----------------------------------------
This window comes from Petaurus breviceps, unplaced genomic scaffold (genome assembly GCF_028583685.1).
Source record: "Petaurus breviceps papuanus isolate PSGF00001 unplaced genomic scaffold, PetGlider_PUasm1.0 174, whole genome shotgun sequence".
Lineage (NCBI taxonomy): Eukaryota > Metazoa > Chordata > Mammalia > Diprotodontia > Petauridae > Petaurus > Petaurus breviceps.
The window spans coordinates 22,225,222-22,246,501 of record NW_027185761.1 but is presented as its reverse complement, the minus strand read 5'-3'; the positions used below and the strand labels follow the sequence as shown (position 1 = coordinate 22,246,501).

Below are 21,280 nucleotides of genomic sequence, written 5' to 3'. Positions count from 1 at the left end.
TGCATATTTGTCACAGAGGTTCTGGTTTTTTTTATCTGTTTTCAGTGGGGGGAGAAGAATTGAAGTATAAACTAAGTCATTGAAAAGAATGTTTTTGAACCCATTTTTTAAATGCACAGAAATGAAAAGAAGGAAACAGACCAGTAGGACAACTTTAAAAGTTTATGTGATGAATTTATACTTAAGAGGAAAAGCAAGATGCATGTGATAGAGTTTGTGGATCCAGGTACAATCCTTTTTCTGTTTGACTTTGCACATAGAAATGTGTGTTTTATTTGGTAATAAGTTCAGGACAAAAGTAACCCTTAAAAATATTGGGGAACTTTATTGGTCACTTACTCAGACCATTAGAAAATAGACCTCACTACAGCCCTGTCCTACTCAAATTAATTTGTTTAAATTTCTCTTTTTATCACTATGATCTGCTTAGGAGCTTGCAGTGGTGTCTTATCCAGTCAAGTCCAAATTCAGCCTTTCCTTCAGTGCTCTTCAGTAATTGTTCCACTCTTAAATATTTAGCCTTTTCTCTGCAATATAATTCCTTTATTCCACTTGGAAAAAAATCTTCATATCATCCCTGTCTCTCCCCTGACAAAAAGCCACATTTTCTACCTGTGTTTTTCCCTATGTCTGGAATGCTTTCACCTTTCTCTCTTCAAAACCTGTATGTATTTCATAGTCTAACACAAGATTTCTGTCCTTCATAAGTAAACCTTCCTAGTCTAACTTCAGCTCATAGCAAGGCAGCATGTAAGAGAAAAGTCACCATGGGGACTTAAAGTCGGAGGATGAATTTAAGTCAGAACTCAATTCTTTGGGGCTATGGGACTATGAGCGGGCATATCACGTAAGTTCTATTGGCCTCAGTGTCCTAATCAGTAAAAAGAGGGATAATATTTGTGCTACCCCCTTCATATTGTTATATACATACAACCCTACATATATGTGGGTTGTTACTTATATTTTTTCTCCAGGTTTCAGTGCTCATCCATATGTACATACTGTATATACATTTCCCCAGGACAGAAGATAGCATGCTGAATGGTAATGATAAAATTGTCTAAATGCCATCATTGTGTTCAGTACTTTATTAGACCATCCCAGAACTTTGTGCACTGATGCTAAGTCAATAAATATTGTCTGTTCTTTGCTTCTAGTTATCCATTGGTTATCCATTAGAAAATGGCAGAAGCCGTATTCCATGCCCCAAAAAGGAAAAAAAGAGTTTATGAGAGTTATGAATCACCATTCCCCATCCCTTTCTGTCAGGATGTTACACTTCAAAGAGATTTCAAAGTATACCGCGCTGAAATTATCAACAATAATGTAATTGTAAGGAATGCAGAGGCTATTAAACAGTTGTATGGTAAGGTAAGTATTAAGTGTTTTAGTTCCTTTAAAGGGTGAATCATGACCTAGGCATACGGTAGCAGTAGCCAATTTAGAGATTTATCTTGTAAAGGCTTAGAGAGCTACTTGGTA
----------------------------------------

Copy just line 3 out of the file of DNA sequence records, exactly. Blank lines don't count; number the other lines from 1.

Lineage (NCBI taxonomy): Eukaryota > Metazoa > Chordata > Mammalia > Diprotodontia > Petauridae > Petaurus > Petaurus breviceps.